BAKERSFIELD, Calif. - Motorcycle fatalities dropped 37% from 2008 to 2010 but rose nearly 18% in 2011.
"Most of the car crashes that run into motorcycles that's the first thing they say, they didn't see us. We've got bright headlights, incredible loud pipes and they still don't see us or pay attention to us," said motorcycle rider and Harley Davidson dealership manager Ben Patten. READ ON
Some parts of riding are simple. When the choices of action are limited or easy to grasp, riders feel in control. When choices are more complex or not fully understood, errors can occur. If riding sometimes feels like a coin toss—heads, I ; tails, I gas it—realize that you have some work to do.
A rider’s skills are improving when his or her choices yield consistent results. Recognizing when our choices produce good results is the first step in trusting ourselves as riders. Choices come in all shapes and sizes. Common ones, like choosing which part of the lane to occupy, are both simple and . Consider, for example, the choice to avoid the middle of the lane. Identifying the situation—the dark middle is mostly greasy droppings—and combining that knowledge with an action—shifting to one side of the lane or the other—results in a more predictable and often confidence-building outcome: In this case, better traction. READ ON
May is National Motorcycle Awareness Month and the best time to start raising awareness in regards to sharing the road with motorcycles. Motorcycle numbers on the roads increase by the thousands in May due to the warmer weather, and sadly that also means an increase of motorcycle accidents and fatalities. 2012 saw a huge spike in motorcycle accidents and fatalities. That can be attributed to a few factors including, but not limited to, a long riding season due to above normal temperatures, a sharp increase in the number of motorcycle registrations, more smart phones, which equals more distracted driving, etc.
Here are a few driving tips for both motorcycle riders and other motor vehicle drivers for the upcoming summer riding months.
Four-Wheel Vehicle Drivers:
Motorcycles can quickly disappear into a drivers blind spot.
Always allow a greater following distance and give the motorcycle a large amount of space.
Judging a motorcycle's speed may be difficult due to the smaller size. Assume its closer and traveling faster then it appears.
Dangerous road conditions make it harder for motorcycles to stop. If driving in bad weather or on dangerous roads give the motorcycle more room to maneuver.
Motorcycle Riders: Drive like your life depends on it
- cause it does!
Motorcycle riders are the most vulnerable on the road
Avoid driving in blind spots - especially the blind spots of large trucks. Large trucks have a few of blind spots including both sides, in front and behind and cannot stop as fast as a motorcycle.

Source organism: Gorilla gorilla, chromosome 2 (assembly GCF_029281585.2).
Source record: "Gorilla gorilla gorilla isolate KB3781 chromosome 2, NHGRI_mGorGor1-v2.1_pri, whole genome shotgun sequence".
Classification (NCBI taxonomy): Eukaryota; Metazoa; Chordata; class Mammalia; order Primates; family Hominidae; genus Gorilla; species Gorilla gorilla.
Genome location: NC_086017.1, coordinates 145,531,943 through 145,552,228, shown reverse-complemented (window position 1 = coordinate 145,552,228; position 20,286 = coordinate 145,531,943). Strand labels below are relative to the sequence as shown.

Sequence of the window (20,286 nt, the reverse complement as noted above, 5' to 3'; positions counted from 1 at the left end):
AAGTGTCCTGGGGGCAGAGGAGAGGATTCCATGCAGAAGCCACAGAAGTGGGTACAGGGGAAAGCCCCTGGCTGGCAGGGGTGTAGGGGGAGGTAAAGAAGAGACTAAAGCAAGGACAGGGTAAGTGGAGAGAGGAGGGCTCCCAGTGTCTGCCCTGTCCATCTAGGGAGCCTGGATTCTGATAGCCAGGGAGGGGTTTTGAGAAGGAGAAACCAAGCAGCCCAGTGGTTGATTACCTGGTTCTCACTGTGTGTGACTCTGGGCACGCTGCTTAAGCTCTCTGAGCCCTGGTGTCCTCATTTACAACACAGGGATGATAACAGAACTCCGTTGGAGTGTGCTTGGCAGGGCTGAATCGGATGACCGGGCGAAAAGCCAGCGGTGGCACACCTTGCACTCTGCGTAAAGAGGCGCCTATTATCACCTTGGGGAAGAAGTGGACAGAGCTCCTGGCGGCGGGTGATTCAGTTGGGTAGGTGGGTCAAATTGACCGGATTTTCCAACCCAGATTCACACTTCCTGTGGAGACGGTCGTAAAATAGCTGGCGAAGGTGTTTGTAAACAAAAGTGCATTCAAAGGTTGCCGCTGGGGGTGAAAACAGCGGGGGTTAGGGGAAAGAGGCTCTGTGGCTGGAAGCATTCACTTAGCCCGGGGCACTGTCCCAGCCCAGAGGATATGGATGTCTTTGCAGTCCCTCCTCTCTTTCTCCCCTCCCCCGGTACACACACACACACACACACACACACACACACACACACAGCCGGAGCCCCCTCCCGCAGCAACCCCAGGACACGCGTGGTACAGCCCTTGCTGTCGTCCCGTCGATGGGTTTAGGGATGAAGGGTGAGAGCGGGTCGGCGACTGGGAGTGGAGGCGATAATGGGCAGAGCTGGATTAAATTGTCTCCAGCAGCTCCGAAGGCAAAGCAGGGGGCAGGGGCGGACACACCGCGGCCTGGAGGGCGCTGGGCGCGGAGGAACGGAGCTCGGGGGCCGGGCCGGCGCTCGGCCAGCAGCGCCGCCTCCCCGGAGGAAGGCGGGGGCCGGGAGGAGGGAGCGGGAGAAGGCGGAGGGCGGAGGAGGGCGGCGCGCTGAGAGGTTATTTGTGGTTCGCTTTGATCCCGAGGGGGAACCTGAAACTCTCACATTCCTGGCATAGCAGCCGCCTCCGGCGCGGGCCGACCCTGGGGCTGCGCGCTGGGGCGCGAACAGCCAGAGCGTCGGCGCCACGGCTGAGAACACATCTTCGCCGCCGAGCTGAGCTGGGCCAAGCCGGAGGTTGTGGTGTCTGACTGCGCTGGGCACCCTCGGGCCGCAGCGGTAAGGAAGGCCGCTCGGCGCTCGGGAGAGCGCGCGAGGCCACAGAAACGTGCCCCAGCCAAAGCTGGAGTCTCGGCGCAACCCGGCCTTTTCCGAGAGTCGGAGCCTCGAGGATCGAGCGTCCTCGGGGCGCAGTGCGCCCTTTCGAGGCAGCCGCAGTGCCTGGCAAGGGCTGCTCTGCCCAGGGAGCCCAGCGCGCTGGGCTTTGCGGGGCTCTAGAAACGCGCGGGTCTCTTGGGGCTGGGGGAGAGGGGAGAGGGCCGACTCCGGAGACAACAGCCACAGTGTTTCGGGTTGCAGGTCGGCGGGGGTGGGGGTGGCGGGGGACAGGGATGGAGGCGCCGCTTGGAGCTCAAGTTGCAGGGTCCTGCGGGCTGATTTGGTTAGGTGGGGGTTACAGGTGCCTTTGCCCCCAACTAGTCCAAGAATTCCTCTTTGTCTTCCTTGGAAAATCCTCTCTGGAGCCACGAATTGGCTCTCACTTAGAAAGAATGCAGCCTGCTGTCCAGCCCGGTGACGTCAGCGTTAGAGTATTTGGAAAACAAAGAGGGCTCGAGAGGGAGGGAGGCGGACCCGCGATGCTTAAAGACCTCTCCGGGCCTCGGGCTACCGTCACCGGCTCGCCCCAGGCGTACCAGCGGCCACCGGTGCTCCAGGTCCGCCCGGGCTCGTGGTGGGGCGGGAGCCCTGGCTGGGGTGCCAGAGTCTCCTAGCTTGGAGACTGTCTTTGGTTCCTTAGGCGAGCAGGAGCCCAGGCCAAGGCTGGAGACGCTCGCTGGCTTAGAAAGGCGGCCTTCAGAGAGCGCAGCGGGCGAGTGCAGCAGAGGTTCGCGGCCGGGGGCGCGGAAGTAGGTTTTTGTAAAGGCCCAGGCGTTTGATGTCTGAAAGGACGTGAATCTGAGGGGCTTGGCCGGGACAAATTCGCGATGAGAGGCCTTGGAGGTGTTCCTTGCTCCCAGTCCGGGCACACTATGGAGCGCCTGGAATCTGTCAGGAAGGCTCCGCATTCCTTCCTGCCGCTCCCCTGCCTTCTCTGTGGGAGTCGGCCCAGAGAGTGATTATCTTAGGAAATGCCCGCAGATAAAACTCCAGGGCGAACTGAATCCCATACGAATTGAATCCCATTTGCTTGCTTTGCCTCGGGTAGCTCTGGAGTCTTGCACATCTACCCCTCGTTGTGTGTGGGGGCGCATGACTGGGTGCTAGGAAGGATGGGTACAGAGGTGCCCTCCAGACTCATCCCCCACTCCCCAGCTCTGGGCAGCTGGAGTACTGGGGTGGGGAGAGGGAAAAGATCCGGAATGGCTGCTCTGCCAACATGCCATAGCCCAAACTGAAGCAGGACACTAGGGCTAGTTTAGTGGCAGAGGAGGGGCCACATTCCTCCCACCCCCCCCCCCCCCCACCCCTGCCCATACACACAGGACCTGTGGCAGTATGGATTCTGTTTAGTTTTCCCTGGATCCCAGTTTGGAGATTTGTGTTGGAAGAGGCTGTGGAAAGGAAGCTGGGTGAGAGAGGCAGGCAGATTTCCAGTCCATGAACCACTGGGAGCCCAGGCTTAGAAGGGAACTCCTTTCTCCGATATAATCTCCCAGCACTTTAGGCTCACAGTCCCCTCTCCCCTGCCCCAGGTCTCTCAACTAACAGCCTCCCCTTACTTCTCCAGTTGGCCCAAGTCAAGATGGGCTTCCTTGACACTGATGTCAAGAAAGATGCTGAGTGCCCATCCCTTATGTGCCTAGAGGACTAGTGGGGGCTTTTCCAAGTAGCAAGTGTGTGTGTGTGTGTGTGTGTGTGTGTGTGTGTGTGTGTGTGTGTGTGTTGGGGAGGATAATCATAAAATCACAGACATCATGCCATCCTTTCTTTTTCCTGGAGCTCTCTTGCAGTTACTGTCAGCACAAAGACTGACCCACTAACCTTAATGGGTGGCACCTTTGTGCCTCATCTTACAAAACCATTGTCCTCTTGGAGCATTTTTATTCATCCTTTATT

If wearing a helmet be sure it is a DOT helmet. Many 'trendy' helmets that are selling by the thousands are not DOT approved and giving motorcycle riders a false sense of security.
Motorcycles are the smallest vehicles on the road so 'drive to survive'. Be aware of what other vehicles are doing on the road. Ride with caution and drive defensively.
Keep up with motorcycle maintenance and do an inspection prior to hitting the open road. Equipment or parts can malfunction causing problems on the road.
Wear protective clothing and dress to be seen. Bright colors and reflective clothing are easier to see especially at night.
For all the vehicles on the road it's important to watch the speed, stay off the cell phone, don't drink and drive and be aware of others on the road.
Drive like life depends on it - cause it does.
Russ Brown Motorcycle Attorneys - 'Keep Me Alive Don't Text & Drive' Campaign.
Russ Brown Motorcycle Lawyers have noticed an increase in distracted driving has taken it's toll on motorcycle riders. When a driver of ANY vehicle picks up a cell phone or smart phone to call or text someone there is a chance that an accident can occur. The smallest distraction happening at the wrong time can have catastrophic results.
Help raise awareness this May. Complimentary 'Keep Me Alive Don't Text & Drive' stickers available at http://www.killabikergotojail.com.
Russ Brown Motorcycle Attorneys
Russ Brown Motorcycle Lawyers have been fighting for injured riders hurt in motorcycle accidents for over thirty-five years. Motorcycle Lawyer Russ Brown created the rider helping rider program called BAM. BAM, Free Breakdown and Legal Assistance for Motorcyclists helps motorcycle and scooter riders who are stranded on the road in an emergency situation and offers free legal advice to anyone who needs it. Membership is free - for more information on Russ Brown Motorcycle Attorneys and BAM head to http://www.russbrown.com
Here's "Crashed", a very nifty PSA from the Colorado DoT. Even though some viewers may find this video a bit too graphic, they must know all the scarring and blood are the result of make-up artist Mary Ann Hogan, so they're not real.
The main message of "Crashed" is to remind riders the dangers they're exposed to when riding a motorcycle without protective gear. This PSA also brings a message from a surgeon explaining the severity of the wounds and permanent damage the depicted injuries are most likely to leave behind. READ ON